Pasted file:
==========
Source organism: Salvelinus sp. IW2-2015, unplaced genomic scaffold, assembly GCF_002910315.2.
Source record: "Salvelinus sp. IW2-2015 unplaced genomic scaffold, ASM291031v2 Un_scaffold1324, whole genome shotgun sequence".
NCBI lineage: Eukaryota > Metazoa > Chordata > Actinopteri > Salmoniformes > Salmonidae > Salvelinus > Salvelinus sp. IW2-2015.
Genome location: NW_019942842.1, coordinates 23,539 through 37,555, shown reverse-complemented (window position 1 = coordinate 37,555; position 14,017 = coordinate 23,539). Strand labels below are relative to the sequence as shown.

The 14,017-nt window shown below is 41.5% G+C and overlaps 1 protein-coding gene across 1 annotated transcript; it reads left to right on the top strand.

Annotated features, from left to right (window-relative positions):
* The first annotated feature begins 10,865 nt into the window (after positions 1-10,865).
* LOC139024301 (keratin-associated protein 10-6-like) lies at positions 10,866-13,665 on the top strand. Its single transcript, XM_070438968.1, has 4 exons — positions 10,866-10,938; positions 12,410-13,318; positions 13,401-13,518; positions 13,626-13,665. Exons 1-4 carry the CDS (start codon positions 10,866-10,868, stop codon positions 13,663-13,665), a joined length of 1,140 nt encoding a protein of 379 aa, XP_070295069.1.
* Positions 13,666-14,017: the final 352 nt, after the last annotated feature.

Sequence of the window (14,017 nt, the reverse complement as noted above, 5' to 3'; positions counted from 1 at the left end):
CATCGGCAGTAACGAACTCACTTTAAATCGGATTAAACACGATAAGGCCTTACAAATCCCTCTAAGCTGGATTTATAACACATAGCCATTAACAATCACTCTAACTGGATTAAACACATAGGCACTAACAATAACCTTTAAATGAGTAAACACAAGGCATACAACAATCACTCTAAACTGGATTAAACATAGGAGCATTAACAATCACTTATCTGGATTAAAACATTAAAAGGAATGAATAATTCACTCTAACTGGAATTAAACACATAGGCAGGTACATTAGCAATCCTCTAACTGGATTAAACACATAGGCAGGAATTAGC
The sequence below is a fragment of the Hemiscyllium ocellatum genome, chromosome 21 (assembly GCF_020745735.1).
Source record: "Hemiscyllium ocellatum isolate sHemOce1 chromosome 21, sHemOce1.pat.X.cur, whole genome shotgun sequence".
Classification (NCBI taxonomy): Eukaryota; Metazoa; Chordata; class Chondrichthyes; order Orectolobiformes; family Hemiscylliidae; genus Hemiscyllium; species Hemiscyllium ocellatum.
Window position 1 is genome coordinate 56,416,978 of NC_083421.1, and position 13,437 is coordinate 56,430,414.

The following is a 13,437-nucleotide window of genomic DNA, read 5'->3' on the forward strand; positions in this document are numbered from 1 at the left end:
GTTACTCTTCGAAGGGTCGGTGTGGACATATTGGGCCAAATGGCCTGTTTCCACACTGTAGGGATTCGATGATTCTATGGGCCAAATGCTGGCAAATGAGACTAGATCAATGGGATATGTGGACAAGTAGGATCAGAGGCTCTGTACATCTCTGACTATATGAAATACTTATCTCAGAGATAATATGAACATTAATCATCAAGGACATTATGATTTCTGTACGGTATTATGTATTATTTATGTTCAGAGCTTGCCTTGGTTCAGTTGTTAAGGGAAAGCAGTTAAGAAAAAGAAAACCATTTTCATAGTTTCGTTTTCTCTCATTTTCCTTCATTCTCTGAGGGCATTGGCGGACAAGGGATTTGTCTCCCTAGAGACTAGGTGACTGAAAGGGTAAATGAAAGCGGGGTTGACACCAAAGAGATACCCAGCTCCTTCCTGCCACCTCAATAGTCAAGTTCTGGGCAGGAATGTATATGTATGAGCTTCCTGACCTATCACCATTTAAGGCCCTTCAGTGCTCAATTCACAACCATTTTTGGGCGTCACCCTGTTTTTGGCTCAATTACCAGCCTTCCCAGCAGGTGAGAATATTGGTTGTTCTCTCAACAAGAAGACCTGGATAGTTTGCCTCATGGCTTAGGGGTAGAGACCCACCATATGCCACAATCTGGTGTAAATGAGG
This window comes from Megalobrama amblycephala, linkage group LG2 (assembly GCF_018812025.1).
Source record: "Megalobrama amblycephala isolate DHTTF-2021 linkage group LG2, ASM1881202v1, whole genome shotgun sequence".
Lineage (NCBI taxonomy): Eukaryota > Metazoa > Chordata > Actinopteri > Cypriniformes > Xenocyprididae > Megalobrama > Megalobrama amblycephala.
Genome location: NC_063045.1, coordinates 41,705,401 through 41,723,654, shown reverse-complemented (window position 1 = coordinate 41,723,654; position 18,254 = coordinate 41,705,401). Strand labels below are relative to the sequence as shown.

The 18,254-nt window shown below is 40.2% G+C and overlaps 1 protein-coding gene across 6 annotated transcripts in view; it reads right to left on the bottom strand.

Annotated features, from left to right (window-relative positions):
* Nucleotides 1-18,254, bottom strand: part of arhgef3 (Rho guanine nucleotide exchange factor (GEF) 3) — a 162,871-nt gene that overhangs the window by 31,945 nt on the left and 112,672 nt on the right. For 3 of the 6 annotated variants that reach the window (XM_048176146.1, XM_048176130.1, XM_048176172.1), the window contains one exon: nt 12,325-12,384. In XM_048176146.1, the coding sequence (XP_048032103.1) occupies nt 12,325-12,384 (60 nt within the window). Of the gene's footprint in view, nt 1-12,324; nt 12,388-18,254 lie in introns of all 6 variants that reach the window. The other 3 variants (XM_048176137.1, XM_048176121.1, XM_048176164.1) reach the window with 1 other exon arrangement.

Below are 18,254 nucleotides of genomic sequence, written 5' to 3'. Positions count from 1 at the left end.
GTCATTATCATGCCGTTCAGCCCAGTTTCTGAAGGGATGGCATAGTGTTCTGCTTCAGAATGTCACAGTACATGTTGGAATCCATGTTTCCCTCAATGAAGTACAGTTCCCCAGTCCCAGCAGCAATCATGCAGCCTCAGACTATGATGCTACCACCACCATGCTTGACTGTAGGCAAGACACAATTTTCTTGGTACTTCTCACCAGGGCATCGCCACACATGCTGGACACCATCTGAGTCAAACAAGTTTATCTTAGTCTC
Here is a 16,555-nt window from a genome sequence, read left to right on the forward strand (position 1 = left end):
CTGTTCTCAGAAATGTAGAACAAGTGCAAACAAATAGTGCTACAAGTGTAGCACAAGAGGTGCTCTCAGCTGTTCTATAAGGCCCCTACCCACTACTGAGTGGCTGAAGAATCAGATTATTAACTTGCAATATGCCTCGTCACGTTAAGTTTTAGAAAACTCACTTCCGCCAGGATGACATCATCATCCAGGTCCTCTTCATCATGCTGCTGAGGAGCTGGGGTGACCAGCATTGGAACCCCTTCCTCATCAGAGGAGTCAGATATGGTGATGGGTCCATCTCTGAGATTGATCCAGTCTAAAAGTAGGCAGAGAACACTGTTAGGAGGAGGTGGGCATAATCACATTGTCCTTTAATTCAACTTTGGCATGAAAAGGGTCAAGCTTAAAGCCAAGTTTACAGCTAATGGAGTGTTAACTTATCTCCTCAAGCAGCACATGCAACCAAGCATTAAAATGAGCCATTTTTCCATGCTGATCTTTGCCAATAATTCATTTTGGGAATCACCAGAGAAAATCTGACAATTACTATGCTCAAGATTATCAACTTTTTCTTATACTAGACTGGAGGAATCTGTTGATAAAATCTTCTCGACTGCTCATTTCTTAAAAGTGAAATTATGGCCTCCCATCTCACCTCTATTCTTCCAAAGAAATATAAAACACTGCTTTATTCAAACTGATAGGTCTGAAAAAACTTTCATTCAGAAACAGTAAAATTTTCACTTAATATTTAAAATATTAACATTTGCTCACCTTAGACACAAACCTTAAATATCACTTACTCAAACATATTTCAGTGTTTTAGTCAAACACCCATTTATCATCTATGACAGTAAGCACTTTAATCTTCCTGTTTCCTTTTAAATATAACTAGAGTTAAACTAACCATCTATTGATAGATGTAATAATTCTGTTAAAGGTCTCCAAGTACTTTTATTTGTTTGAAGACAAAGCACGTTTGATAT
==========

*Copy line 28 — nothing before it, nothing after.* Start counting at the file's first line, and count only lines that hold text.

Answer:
CTGTTCTCAGAAATGTAGAACAAGTGCAAACAAATAGTGCTACAAGTGTAGCACAAGAGGTGCTCTCAGCTGTTCTATAAGGCCCCTACCCACTACTGAGTGGCTGAAGAATCAGATTATTAACTTGCAATATGCCTCGTCACGTTAAGTTTTAGAAAACTCACTTCCGCCAGGATGACATCATCATCCAGGTCCTCTTCATCATGCTGCTGAGGAGCTGGGGTGACCAGCATTGGAACCCCTTCCTCATCAGAGGAGTCAGATATGGTGATGGGTCCATCTCTGAGATTGATCCAGTCTAAAAGTAGGCAGAGAACACTGTTAGGAGGAGGTGGGCATAATCACATTGTCCTTTAATTCAACTTTGGCATGAAAAGGGTCAAGCTTAAAGCCAAGTTTACAGCTAATGGAGTGTTAACTTATCTCCTCAAGCAGCACATGCAACCAAGCATTAAAATGAGCCATTTTTCCATGCTGATCTTTGCCAATAATTCATTTTGGGAATCACCAGAGAAAATCTGACAATTACTATGCTCAAGATTATCAACTTTTTCTTATACTAGACTGGAGGAATCTGTTGATAAAATCTTCTCGACTGCTCATTTCTTAAAAGTGAAATTATGGCCTCCCATCTCACCTCTATTCTTCCAAAGAAATATAAAACACTGCTTTATTCAAACTGATAGGTCTGAAAAAACTTTCATTCAGAAACAGTAAAATTTTCACTTAATATTTAAAATATTAACATTTGCTCACCTTAGACACAAACCTTAAATATCACTTACTCAAACATATTTCAGTGTTTTAGTCAAACACCCATTTATCATCTATGACAGTAAGCACTTTAATCTTCCTGTTTCCTTTTAAATATAACTAGAGTTAAACTAACCATCTATTGATAGATGTAATAATTCTGTTAAAGGTCTCCAAGTACTTTTATTTGTTTGAAGACAAAGCACGTTTGATAT